I bang on quite a lot on this blog about ways in which data can get published over the web and one of the most interesting ways, in my opinion, of publishing data in a structured manner that is well understood is to use the iCalendar specification. There isn’t much information in the world that doesn’t have some concept of “when” so iCalendar is a great way of distributing that information.
You have probably used iCalendar at some point without even knowing about it. All files with a .ics suffix are iCalendar format files and that is why you can happily import them into Outlook, Hotmail Calendar, Google Calendar etc… where they can be parsed and have the semantic data (when, where and who) extracted from them. Importing of iCalendar format data is really only half the trick though; in my opinion the real value of iCalendar-formatted calendar is the ability to subscribe to them.
Subscribing has a simple benefit over importing but that single benefit is of massive importance: a subscriber to an iCalendar calendar can periodically check to see if any updates have been made and, if they have, automatically update the local copy. The real benefit to the user is the productivity gain – a single update to an iCalendar means that all subscribers are automatically made aware of the change and there is zero effort on the part of the subscriber; as my former colleague Howard van Rooijen is fond of saying, “work smarter not harder” – nowhere is this edict more ably demonstrated than subscribing versus importing of calendars.
If you want to read some more thoughts about iCalendar then go and read my past blog post Calendar syndication - My big hope for 2009's breakthrough technology or better still go and seek out Jon Udell who speaks very authoritatively on the issue of iCalendar.
With this subject of iCalendar on my mind I was interested to discover (via Steve Clayton’s blog post Download the world cup fixtures) that the BBC had made a .ics file available containing all of the matches in the upcoming World Cup. As you can probably guess this was a file that was made available so that it could be imported into your calendar of choice. It had one obvious downside though, right now nobody knows who is going to be playing in the knock-out stages so the calendar looks like this:
with no teams being named after 25th June. How much more useful would this calendar have been if the BBC had made it possible to subscribe to the calendar instead, thus the calendar could be updated with the teams for the knock out stages when they are known and every subscriber would have a permanently up-to-date record of all the fixtures in their calendar. Better still, the calendar could be updated with match results as well or perhaps even post a match report from the BBC sport pages; when calendars are made subscribable a sea of opportunity opens up for distribution of information.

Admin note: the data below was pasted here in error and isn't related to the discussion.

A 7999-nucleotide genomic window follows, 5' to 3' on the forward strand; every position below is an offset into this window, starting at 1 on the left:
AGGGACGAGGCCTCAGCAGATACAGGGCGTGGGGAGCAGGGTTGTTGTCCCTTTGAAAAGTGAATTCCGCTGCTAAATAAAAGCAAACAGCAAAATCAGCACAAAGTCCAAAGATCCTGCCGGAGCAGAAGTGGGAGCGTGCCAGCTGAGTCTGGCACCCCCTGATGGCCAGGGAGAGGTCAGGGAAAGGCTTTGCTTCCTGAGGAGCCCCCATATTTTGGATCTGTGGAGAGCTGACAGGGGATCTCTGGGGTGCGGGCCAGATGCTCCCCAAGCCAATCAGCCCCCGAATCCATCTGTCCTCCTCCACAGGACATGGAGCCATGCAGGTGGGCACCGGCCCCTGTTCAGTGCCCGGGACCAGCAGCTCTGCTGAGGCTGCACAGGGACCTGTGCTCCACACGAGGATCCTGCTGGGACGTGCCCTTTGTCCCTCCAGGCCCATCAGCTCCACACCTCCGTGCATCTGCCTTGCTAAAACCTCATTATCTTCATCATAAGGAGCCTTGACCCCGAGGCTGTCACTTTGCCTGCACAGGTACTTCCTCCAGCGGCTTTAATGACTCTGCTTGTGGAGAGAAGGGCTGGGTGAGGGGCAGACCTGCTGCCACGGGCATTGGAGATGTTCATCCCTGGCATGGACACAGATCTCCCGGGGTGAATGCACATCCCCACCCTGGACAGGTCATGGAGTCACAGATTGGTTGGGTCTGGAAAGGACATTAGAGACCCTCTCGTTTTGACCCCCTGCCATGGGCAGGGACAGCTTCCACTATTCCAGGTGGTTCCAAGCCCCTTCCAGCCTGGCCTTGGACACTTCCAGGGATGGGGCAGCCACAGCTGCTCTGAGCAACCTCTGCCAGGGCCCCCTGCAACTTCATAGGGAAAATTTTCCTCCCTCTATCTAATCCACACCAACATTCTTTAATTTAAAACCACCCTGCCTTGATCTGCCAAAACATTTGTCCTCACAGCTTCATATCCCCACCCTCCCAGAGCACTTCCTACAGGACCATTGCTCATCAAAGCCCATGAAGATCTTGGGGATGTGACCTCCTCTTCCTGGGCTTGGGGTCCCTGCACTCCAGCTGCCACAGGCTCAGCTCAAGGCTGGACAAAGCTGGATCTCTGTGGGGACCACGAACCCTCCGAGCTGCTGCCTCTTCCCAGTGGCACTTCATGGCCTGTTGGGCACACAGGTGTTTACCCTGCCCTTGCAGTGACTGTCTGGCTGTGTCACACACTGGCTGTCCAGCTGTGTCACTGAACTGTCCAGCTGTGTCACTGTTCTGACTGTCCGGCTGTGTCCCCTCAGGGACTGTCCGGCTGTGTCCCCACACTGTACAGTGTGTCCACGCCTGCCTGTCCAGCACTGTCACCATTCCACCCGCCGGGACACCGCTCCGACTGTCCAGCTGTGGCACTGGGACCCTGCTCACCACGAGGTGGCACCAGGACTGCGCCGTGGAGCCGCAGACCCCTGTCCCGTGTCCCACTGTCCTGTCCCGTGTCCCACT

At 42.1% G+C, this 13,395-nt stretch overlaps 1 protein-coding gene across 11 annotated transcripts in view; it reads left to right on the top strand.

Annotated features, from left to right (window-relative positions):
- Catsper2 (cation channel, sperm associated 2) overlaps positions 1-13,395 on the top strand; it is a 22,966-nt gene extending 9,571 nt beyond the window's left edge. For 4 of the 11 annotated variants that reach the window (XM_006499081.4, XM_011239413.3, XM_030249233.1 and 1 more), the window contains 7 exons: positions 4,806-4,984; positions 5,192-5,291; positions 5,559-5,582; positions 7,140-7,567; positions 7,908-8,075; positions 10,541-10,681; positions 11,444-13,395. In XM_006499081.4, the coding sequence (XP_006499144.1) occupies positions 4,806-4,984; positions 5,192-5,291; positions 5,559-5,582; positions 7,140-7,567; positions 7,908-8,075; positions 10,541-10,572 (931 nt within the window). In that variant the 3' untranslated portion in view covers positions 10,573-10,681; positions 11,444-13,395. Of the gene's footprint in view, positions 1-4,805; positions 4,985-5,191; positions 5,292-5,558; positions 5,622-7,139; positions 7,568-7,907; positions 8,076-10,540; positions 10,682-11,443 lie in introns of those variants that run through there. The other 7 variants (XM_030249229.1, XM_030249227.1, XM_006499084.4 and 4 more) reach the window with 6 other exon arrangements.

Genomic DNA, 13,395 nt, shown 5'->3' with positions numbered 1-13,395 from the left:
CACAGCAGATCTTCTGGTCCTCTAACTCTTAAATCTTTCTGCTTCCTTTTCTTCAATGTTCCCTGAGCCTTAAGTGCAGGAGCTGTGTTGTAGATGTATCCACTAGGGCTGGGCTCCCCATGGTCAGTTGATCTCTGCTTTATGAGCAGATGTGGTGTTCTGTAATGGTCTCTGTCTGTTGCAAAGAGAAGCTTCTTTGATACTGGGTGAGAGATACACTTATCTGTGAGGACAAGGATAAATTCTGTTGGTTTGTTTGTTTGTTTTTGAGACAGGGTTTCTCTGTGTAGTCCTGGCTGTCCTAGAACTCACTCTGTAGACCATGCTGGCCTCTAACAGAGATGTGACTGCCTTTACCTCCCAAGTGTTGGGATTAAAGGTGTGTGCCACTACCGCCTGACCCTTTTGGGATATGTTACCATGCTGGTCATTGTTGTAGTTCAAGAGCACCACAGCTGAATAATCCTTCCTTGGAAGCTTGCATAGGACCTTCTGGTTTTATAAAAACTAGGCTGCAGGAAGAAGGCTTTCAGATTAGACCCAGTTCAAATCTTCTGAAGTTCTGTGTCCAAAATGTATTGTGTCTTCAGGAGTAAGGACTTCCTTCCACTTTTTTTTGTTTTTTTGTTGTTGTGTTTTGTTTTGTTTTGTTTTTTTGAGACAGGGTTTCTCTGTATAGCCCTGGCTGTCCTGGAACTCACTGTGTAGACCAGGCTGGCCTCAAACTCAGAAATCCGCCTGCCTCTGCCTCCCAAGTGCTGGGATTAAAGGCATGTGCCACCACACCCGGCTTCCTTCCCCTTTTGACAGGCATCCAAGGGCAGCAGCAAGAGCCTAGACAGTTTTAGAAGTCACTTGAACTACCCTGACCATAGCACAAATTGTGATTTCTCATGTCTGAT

So with that in mind I have decided to go one better than the BBC. I have imported their .ics into a brand new Hotmail calendar and made it publicly available at the following URLs:
The link you’re really interested in is the second one - click on that and it should open up in your calendar software of choice. Or, if you want to view it in an online calendar such as Hotmail Calendar or Google Calendar, copy and paste that URL into the appropriate place. Some people have told me they’re having trouble with the iCalendar link in which case hit the HTML link and then click “View ICS” at the resultant web page:
If you use Hotmail's calendar then you can simply hit the "Subscribe to this calendar" button.
I shall endeavour to keep the calendar updated throughout the World Cup and even if I don’t you’re no worse off than if you had imported the BBC’s .ics file so why not give it a try? If I do keep it up to date then you will have a permanent record of the 2010 World Cup available in your calendar. Forever. If you have your calendar synced to your smartphone then you’ll be carrying match reports around with you without you having to do a single thing. Surely that’s worth a quick click isn’t it?
If you have any thoughts let me have them in the comments below. Thanks for reading.
UPDATE: It turns out I have done the BBC a bit of a disservice. Their calendar IS subscribable and they WILL be updating it as you can read about at Download the World Cup fixtures. My only criticism is that (a) they haven't gone to any lengths to explain the difference between importing and subscribing nor (b) pointed out the distinct advantage of subscribing. Regardless of this I will still be updating my calendar and I might also recruit some amateur journos to do a spot of match reporting as well!